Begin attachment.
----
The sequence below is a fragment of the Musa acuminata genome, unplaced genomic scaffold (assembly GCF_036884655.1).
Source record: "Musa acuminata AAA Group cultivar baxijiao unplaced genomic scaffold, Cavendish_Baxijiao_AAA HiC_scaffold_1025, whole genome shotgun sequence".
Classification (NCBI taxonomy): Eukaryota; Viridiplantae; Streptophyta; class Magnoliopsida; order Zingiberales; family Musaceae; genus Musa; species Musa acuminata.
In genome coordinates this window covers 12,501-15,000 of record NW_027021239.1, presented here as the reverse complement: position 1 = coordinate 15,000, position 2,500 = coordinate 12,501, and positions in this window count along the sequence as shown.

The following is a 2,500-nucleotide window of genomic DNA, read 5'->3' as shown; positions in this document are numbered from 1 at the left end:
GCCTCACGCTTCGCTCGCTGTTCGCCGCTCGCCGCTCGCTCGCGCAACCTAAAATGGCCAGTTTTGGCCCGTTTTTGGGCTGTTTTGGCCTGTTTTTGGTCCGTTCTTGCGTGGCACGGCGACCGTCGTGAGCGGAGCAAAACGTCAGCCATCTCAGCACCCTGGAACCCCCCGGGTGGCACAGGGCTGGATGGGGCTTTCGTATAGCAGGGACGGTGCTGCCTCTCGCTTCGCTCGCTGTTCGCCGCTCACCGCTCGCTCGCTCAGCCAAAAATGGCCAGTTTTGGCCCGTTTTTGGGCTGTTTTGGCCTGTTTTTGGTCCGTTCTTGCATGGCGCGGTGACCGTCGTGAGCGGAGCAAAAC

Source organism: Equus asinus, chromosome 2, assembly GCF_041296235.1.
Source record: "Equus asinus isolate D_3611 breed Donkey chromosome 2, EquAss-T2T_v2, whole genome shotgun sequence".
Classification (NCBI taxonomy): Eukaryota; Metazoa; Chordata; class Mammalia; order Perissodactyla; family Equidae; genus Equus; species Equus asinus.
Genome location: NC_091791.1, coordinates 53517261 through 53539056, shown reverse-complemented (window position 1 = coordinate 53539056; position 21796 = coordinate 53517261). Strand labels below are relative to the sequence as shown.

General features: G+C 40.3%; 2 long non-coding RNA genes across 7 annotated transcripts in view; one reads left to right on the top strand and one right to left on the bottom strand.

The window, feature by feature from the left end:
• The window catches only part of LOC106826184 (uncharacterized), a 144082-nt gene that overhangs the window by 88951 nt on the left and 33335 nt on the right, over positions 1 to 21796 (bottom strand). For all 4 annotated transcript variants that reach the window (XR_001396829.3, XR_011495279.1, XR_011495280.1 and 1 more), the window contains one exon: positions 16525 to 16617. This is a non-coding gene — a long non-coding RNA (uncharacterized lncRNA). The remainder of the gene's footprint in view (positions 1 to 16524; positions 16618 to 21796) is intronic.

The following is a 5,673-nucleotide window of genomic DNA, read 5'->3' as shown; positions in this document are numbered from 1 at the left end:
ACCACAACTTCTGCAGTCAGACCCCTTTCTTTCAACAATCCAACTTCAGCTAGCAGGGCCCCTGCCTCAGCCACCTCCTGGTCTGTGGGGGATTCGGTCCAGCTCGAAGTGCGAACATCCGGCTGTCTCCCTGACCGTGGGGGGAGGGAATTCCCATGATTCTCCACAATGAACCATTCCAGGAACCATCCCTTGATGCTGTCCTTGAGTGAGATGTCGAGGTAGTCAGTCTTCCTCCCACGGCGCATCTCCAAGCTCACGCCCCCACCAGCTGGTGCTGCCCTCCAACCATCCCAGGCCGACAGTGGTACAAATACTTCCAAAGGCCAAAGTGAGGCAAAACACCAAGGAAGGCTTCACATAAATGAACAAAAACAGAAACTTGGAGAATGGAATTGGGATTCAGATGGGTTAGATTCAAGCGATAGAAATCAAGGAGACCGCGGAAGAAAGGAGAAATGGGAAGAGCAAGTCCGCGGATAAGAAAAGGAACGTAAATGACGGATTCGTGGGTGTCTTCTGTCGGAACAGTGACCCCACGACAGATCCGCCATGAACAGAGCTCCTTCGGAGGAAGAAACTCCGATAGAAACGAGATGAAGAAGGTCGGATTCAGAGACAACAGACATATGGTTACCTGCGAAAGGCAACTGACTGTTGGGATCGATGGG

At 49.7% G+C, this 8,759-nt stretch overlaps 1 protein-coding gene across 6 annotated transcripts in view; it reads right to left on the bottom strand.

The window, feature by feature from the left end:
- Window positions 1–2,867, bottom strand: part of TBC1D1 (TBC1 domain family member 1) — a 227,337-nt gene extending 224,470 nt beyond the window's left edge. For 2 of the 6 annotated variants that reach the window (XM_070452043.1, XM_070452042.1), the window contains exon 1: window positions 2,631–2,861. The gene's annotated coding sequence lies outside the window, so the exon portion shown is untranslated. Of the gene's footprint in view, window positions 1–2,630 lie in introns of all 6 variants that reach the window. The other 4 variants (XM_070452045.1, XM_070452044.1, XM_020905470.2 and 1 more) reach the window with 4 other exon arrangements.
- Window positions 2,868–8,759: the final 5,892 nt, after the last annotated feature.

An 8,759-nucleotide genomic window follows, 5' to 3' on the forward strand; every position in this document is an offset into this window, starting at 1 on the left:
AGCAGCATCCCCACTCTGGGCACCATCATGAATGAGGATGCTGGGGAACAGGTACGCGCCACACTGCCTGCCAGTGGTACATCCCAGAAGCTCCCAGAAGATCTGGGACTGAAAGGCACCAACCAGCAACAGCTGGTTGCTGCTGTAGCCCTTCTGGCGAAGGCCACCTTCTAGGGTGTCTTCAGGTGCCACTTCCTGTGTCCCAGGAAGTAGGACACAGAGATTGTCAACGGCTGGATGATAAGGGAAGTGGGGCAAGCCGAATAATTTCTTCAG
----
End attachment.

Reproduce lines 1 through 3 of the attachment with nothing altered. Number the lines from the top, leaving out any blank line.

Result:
The sequence below is a fragment of the Musa acuminata genome, unplaced genomic scaffold (assembly GCF_036884655.1).
Source record: "Musa acuminata AAA Group cultivar baxijiao unplaced genomic scaffold, Cavendish_Baxijiao_AAA HiC_scaffold_1025, whole genome shotgun sequence".
Classification (NCBI taxonomy): Eukaryota; Viridiplantae; Streptophyta; class Magnoliopsida; order Zingiberales; family Musaceae; genus Musa; species Musa acuminata.